Chicago | Reuters – U.S. corn futures slipped on Thursday on expectations that weather conditions may turn more favorable for harvesting, giving a small break to soggy fields and farmers, traders said.
Drier weather across the U.S. corn belt from Friday through much of next week should allow growers to make better progress after rain, snow and cold temperatures caused delays, according to weather firm Maxar. Harvests were already behind schedule because heavy rains and historic floods interrupted plantings this spring.
October likely marked the 15th straight month in which precipitation was greater than the long-term average in the Midwest, where the majority of U.S. corn and soybeans are grown.
Farmers are now eager to bring their corn and soybeans in from the fields to avoid potential damage. They also want to know the size and quality of their late-planted crops.
“They’re looking at a more active harvest pace,” said Jim Gerlach, president of broker AC Trading in Indiana.
The most actively traded corn futures contract on the Chicago Board of Trade slipped 0.3 percent to $3.90 a bushel/ CBOT wheat futures slid 0.5 percent to $5.08-3/4 a bushel after nearing a three-week low of $5.01, and soybeans rose 0.1 percent to $9.32-1/4 a bushel.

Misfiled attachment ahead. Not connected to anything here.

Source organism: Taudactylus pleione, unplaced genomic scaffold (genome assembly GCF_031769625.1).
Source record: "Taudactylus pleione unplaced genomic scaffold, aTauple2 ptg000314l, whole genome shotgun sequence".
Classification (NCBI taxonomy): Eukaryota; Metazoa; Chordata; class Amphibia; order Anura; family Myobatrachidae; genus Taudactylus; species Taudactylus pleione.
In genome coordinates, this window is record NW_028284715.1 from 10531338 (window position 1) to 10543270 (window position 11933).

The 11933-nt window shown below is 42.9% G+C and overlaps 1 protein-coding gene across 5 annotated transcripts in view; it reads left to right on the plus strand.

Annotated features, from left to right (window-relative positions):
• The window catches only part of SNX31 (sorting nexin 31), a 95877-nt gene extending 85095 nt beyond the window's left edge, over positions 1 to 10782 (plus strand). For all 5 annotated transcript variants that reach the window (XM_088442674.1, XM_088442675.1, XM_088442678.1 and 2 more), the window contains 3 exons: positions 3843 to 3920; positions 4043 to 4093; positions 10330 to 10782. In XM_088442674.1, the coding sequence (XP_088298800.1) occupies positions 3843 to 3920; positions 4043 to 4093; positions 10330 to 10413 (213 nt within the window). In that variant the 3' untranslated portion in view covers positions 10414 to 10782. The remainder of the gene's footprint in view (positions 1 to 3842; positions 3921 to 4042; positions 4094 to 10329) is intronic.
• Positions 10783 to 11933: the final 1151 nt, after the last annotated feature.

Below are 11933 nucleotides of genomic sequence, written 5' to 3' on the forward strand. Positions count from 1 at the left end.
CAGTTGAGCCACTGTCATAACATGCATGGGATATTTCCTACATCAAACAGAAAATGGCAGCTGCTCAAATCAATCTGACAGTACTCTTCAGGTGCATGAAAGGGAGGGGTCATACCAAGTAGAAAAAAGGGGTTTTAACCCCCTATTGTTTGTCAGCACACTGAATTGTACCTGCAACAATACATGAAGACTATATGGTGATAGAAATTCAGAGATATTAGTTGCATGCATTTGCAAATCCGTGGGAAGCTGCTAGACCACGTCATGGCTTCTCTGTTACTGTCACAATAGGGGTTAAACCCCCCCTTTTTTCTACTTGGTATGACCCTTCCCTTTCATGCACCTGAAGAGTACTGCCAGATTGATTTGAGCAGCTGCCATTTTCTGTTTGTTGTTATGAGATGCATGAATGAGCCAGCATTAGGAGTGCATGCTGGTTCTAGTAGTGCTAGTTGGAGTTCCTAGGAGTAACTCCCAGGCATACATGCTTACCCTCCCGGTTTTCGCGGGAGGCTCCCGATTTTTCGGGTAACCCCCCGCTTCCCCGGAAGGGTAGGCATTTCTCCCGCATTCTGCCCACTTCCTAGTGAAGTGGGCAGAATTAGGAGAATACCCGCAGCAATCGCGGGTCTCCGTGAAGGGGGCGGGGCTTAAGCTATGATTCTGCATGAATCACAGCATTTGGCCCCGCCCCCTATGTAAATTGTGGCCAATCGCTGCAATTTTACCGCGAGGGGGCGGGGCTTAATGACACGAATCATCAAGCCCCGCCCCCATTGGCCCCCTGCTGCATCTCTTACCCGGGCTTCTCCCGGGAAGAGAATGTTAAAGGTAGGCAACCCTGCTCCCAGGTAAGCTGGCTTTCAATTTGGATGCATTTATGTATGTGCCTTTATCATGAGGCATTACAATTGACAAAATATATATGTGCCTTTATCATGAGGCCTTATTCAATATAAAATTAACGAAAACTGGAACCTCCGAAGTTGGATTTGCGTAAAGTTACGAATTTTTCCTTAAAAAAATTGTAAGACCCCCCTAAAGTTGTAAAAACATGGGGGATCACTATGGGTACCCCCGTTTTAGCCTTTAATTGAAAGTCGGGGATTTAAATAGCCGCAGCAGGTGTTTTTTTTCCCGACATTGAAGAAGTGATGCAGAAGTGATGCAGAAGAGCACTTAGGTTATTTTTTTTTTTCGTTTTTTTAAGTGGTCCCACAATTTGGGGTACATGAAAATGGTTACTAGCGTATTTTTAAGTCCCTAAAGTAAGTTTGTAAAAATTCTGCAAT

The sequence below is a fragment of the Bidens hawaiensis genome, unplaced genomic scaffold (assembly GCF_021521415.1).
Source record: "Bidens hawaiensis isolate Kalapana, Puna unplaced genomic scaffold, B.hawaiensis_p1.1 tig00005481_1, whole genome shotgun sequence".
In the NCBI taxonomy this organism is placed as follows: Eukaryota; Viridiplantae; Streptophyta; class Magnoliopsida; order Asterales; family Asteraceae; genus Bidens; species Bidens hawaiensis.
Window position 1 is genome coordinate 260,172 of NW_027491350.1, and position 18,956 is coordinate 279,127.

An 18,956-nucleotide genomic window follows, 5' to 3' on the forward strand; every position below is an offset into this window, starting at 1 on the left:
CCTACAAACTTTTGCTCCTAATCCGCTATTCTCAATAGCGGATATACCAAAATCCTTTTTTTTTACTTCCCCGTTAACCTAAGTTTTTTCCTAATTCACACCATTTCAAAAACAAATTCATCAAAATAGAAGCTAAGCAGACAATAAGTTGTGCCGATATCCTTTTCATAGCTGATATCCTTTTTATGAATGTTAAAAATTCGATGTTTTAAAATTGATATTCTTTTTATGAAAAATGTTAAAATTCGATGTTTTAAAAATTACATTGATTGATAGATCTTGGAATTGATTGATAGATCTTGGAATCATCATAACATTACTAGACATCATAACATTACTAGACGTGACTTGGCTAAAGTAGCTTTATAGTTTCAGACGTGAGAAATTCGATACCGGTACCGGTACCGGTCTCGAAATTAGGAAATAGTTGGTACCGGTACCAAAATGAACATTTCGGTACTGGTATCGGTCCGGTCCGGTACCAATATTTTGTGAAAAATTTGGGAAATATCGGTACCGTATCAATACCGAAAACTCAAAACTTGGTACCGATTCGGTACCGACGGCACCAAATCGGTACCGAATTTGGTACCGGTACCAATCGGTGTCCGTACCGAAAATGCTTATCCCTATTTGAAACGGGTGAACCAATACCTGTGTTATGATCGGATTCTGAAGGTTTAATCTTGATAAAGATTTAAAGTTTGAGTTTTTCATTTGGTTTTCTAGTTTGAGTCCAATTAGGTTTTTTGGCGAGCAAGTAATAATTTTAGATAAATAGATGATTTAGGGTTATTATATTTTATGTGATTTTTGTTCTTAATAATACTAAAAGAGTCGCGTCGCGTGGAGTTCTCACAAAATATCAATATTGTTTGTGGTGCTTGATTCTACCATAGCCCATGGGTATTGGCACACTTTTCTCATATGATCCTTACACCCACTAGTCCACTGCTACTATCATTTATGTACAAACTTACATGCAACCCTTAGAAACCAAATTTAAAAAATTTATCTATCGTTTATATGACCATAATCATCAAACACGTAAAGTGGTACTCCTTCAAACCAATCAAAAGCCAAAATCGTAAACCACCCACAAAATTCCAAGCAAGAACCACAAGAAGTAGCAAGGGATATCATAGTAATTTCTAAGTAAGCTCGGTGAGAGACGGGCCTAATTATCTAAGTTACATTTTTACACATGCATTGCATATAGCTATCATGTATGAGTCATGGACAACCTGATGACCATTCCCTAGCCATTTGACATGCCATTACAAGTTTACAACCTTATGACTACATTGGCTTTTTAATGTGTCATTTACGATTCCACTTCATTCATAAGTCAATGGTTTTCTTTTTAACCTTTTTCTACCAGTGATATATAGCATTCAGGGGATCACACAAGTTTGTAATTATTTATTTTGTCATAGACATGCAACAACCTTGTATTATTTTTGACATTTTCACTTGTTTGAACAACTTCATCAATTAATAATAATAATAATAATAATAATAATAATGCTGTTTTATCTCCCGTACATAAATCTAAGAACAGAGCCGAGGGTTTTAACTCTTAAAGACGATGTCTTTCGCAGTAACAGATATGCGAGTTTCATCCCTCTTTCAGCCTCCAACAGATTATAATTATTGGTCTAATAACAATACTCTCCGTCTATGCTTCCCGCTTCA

Soybean traders continued to monitor news on the U.S.-China trade war, which has hurt American exports of the oilseed and other farm products. China is the world’s biggest soybean importer and bought $12 billion worth of the crop from the United States in 2017, before the dispute.
U.S. President Donald Trump has said China could buy as much as $50 billion of U.S. farm products as part of an interim trade deal. But the demand has become a major sticking point in talks to end the trade war, according to several people briefed on the negotiations.
“Both sides claim talks are ongoing and progress is still being made, but trade is no longer interested in proposals, and wants to see actual sales rather than projections,” said Karl Setzer, commodity risk analyst for AgriVisor.
Beijing could remove extra tariffs imposed since last year on U.S. farm products to ease the way for importers to buy up to $50 billion worth, said the head of a government-backed trade association in China.
China purchased 481,000 tonnes of U.S. soybeans in the week ended Oct. 24 and shipped more than half a million tonnes, the most since August, according to the U.S. Department of Agriculture.
– Additional reporting by Nigel Hunt in London and Colin Packham in SydneyTagged cbot, closing markets, corn futures, soybean futures, U.S. dollar, wheat futures